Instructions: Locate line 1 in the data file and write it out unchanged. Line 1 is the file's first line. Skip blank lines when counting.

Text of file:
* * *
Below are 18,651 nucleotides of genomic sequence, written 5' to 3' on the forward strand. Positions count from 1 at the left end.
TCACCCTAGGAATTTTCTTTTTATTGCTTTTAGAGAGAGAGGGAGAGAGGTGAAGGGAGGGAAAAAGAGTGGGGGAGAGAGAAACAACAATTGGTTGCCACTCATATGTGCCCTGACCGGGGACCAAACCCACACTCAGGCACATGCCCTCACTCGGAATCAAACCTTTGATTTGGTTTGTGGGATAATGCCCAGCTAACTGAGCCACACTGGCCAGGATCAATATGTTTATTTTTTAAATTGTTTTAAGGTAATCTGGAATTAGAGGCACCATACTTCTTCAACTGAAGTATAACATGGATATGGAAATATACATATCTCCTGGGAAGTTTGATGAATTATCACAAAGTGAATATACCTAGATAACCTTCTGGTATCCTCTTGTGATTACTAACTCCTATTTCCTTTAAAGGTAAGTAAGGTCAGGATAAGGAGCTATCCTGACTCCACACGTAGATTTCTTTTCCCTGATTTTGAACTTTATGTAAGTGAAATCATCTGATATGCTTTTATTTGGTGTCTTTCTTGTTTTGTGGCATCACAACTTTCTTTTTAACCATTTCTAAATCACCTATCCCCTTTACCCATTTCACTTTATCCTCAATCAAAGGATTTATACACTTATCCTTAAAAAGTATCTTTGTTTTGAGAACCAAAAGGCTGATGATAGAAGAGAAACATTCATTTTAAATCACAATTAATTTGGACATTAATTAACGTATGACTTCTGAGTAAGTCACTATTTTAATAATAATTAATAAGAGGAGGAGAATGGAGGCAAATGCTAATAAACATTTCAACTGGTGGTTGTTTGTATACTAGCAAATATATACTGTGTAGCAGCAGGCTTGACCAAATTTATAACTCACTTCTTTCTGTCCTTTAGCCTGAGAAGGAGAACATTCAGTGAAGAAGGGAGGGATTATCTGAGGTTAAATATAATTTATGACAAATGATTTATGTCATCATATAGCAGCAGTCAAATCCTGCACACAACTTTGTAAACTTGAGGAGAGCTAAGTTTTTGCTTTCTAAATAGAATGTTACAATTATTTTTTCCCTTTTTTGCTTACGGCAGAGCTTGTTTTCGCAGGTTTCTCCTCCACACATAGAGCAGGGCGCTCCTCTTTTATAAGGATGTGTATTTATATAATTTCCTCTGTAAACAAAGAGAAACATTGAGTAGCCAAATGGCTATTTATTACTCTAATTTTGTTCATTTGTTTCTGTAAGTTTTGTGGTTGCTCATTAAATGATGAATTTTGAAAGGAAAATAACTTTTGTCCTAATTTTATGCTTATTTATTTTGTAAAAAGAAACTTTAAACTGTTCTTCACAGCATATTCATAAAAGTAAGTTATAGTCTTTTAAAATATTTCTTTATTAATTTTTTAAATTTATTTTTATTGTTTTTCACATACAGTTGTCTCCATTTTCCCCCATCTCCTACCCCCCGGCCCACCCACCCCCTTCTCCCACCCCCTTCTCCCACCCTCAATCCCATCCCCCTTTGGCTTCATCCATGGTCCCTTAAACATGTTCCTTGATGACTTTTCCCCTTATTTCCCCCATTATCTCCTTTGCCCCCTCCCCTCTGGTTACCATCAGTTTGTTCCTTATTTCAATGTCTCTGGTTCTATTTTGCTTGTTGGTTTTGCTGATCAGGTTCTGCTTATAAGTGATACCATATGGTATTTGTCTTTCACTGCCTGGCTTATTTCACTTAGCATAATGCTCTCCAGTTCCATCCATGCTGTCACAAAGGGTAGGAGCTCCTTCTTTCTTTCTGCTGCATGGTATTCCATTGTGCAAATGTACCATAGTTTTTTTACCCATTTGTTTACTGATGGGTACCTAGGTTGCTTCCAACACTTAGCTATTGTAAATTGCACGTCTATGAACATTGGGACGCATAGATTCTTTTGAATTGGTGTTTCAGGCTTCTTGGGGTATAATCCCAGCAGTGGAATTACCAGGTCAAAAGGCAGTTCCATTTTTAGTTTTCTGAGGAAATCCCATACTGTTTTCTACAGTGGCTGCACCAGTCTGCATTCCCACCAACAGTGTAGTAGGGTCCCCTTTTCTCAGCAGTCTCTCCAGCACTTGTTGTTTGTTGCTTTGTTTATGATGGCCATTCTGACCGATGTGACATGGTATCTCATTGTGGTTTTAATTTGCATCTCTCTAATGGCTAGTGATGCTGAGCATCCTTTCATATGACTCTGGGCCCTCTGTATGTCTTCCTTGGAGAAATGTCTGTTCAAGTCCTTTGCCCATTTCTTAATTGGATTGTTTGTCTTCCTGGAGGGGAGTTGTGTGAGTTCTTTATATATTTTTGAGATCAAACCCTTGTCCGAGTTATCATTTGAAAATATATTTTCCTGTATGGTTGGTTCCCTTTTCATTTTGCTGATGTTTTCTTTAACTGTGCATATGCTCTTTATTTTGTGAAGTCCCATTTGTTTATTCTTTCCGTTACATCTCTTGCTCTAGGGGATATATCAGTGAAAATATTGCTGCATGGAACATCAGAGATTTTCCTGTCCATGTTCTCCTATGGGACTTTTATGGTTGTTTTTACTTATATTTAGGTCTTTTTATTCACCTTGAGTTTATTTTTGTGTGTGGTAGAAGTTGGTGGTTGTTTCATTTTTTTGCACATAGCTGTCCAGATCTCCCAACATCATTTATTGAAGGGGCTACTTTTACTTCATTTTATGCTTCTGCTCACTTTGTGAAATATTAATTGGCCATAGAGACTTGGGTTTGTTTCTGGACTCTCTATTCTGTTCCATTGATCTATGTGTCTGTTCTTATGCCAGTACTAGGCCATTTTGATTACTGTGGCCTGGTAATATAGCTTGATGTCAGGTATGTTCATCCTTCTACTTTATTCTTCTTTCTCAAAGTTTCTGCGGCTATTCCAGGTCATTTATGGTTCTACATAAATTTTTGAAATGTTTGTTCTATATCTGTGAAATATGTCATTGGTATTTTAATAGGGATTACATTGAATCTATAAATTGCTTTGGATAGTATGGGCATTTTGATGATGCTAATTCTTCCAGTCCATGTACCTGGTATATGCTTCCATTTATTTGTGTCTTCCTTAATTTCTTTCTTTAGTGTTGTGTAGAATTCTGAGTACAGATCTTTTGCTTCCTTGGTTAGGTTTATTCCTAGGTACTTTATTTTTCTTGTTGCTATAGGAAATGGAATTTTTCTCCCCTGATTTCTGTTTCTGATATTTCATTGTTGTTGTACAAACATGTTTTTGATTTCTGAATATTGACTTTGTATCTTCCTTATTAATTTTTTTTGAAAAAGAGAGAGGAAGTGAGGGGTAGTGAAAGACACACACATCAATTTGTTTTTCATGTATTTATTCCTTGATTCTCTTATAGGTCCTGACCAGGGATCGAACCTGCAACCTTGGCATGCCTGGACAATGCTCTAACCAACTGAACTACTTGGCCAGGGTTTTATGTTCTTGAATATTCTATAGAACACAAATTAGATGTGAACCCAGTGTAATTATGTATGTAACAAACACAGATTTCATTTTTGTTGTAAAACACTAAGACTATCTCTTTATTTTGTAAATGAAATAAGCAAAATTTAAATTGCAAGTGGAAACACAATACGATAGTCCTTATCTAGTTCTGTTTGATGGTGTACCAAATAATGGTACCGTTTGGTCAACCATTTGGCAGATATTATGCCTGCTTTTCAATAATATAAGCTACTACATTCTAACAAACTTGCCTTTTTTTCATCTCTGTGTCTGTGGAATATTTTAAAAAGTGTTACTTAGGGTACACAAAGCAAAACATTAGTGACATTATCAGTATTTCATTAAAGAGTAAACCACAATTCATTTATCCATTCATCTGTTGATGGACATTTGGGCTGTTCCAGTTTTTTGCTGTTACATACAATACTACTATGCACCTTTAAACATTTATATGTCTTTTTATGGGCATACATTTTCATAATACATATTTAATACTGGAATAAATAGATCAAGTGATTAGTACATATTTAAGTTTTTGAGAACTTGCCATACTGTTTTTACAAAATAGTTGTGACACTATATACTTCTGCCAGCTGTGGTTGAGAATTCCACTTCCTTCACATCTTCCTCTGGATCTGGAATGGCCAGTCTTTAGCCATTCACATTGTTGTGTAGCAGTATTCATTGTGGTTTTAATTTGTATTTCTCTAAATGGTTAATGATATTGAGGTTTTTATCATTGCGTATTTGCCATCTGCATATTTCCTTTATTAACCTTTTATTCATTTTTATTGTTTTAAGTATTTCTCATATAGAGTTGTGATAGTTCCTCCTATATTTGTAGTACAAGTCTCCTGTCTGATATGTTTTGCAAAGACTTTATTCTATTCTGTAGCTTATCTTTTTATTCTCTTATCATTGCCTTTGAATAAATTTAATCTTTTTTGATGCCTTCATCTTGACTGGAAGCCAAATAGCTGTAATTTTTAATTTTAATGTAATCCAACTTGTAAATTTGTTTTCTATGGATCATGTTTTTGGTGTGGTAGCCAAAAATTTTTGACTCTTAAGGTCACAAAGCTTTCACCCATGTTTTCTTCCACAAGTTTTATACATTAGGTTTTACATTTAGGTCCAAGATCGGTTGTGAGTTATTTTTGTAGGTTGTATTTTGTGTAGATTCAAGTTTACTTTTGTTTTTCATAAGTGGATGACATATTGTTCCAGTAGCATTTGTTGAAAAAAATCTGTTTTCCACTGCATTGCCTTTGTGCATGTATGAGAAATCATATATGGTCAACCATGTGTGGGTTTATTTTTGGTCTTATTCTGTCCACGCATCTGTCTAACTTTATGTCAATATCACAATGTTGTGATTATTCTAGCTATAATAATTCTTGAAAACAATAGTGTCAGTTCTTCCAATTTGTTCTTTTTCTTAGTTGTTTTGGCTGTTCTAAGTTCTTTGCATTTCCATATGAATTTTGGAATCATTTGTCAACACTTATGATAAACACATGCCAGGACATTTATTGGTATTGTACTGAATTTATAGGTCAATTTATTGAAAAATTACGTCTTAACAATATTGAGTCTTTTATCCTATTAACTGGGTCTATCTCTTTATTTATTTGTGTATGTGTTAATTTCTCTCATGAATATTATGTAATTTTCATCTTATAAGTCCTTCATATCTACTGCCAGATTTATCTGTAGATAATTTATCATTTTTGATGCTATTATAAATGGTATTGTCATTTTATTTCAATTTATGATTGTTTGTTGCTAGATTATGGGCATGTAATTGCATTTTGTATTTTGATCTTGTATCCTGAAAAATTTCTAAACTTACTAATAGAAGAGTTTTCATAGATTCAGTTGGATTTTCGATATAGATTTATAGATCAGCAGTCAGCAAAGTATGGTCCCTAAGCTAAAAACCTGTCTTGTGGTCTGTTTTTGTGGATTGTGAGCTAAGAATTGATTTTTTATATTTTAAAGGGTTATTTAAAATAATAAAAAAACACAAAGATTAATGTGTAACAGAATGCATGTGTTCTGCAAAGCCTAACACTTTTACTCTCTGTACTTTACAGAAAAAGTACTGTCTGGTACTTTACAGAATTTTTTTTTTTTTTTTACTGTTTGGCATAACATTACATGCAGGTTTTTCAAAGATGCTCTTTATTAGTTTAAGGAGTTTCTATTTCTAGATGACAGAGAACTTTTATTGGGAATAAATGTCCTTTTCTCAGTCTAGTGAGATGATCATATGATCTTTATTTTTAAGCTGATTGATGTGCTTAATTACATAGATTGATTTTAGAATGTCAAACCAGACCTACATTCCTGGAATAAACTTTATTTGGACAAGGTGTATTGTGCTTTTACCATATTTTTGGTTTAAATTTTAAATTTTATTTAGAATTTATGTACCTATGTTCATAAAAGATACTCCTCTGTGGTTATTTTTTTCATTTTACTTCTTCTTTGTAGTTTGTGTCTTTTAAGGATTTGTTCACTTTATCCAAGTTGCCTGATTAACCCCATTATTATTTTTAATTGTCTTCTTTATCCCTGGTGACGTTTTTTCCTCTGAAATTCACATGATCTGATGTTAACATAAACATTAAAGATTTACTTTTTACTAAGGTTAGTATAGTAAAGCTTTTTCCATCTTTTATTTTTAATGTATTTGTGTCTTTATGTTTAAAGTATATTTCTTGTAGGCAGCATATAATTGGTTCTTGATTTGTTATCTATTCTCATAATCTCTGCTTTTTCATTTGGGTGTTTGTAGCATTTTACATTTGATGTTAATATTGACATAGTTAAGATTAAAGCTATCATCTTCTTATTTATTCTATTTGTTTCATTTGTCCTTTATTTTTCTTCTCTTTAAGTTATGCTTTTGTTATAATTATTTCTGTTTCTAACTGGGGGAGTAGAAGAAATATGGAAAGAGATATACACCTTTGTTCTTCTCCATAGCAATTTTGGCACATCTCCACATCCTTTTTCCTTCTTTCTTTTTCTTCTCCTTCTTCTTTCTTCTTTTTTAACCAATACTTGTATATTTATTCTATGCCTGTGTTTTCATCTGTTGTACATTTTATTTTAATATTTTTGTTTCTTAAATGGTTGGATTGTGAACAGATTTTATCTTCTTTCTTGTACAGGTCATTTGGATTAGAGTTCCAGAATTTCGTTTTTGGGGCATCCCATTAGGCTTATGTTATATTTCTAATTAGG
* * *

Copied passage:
Below are 18,651 nucleotides of genomic sequence, written 5' to 3' on the forward strand. Positions count from 1 at the left end.